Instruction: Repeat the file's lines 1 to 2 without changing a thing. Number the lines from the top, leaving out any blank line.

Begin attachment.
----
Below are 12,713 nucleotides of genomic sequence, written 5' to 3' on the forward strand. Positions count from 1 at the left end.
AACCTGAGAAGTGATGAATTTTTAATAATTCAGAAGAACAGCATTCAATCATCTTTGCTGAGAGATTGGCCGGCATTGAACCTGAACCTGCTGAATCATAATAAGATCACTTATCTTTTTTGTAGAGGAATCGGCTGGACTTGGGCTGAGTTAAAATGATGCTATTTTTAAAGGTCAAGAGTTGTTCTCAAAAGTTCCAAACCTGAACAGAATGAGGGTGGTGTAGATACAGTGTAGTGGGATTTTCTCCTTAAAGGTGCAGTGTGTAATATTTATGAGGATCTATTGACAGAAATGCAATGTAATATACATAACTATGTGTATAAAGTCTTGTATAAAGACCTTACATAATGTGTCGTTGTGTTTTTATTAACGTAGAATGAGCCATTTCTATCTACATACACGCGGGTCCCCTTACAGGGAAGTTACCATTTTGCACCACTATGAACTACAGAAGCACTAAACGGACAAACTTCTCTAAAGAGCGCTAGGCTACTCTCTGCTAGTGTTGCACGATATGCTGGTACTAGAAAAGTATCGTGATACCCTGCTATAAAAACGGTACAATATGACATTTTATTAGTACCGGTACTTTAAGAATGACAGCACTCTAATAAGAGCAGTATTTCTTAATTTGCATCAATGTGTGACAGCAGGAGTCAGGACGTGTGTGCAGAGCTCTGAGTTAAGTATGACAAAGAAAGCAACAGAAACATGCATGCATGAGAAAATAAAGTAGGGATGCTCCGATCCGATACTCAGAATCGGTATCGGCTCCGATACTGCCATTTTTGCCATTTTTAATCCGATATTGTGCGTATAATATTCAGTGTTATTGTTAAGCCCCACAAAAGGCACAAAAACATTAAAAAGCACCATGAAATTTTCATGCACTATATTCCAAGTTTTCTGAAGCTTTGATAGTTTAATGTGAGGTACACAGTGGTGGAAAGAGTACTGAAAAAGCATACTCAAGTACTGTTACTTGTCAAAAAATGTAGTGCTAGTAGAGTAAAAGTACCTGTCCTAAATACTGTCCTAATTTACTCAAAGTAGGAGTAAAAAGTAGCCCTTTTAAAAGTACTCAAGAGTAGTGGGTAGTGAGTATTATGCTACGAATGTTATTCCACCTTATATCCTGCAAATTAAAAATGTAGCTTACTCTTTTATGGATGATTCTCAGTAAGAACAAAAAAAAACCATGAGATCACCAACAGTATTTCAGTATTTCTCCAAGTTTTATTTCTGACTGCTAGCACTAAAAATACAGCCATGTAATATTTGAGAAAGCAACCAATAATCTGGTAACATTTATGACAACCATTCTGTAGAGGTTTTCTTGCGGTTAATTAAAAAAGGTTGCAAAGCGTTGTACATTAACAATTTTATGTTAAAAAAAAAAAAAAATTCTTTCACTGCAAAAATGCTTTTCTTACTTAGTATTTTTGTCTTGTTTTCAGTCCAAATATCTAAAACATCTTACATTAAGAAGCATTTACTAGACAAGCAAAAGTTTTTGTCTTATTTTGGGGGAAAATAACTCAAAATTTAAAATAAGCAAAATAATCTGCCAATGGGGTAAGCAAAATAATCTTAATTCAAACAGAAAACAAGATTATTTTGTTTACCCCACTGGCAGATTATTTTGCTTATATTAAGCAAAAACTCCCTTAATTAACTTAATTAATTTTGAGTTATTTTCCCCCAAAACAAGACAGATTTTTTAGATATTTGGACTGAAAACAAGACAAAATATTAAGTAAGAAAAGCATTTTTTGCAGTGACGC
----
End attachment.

Below are 12,713 nucleotides of genomic sequence, written 5' to 3' on the forward strand. Positions count from 1 at the left end.
AACCTGAGAAGTGATGAATTTTTAATAATTCAGAAGAACAGCATTCAATCATCTTTGCTGAGAGATTGGCCGGCATTGAACCTGAACCTGCTGAATCATAATAAGATCACTTATCTTTTTTGTAGAGGAATCGGCTGGACTTGGGCTGAGTTAAAATGATGCTATTTTTAAAGGTCAAGAGTTGTTCTCAAAAGTTCCAAACCTGAACAGAATGAGGGTGGTGTAGATACAGTGTAGTGGGATTTTCTCCTTAAAGGTGCAGTGTGTAATATTTATGAGGATCTATTGACAGAAATGCAATGTAATATACATAACTATGTGTATAAAGTCTTGTATAAAGACCTTACATAATGTGTCGTTGTGTTTTTATTAACGTAGAATGAGCCATTTCTATCTACATACACGCGGGTCCCCTTACAGGGAAGTTACCATTTTGCACCACTATGAACTACAGAAGCACTAAACGGACAAACTTCTCTAAAGAGCGCTAGGCTACTCTCTGCTAGTGTTGCACGATATGCTGGTACTAGAAAAGTATCGTGATACCCTGCTATAAAAACGGTACAATATGACATTTTATTAGTACCGGTACTTTAAGAATGACAGCACTCTAATAAGAGCAGTATTTCTTAATTTGCATCAATGTGTGACAGCAGGAGTCAGGACGTGTGTGCAGAGCTCTGAGTTAAGTATGACAAAGAAAGCAACAGAAACATGCATGCATGAGAAAATAAAGTAGGGATGCTCCGATCCGATACTCAGAATCGGTATCGGCTCCGATACTGCCATTTTTGCCATTTTTAATCCGATATTGTGCGTATAATATTCAGTGTTATTGTTAAGCCCCACAAAAGGCACAAAAACATTAAAAAGCACCATGAAATTTTCATGCACTATATTCCAAGTTTTCTGAAGCTTTGATAGTTTAATGTGAGGTACACAGTGGTGGAAAGAGTACTGAAAAAGCATACTCAAGTACTGTTACTTGTCAAAAAATGTAGTGCTAGTAGAGTAAAAGTACCTGTCCTAAATACTGTCCTAATTTACTCAAAGTAGGAGTAAAAAGTAGCCCTTTTAAAAGTACTCAAGAGTAGTGGGTAGTGAGTATTATGCTACGAATGTTATTCCACCTTATATCCTGCAAATTAAAAATGTAGCTTACTCTTTTATGGATGATTCTCAGTAAGAACAAAAAAAAACCATGAGATCACCAACAGTATTTCAGTATTTCTCCAAGTTTTATTTCTGACTGCTAGCACTAAAAATACAGCCATGTAATATTTGAGAAAGCAACCAATAATCTGGTAACATTTATGACAACCATTCTGTAGAGGTTTTCTTGCGGTTAATTAAAAAAGGTTGCAAAGCGTTGTACATTAACAATTTTATGTTAAAAAAAAAAAAAAATTCTTTCACTGCAAAAATGCTTTTCTTACTTAGTATTTTTGTCTTGTTTTCAGTCCAAATATCTAAAACATCTTACATTAAGAAGCATTTACTAGACAAGCAAAAGTTTTTGTCTTATTTTGGGGGAAAATAACTCAAAATTTAAAATAAGCAAAATAATCTGCCAATGGGGTAAGCAAAATAATCTTAATTCAAACAGAAAACAAGATTATTTTGTTTACCCCACTGGCAGATTATTTTGCTTATATTAAGCAAAAACTCCCTTAATTAACTTAATTAATTTTGAGTTATTTTCCCCCAAAACAAGACAGATTTTTTAGATATTTGGACTGAAAACAAGACAAAATATTAAGTAAGAAAAGCATTTTTTGCAGTGACGC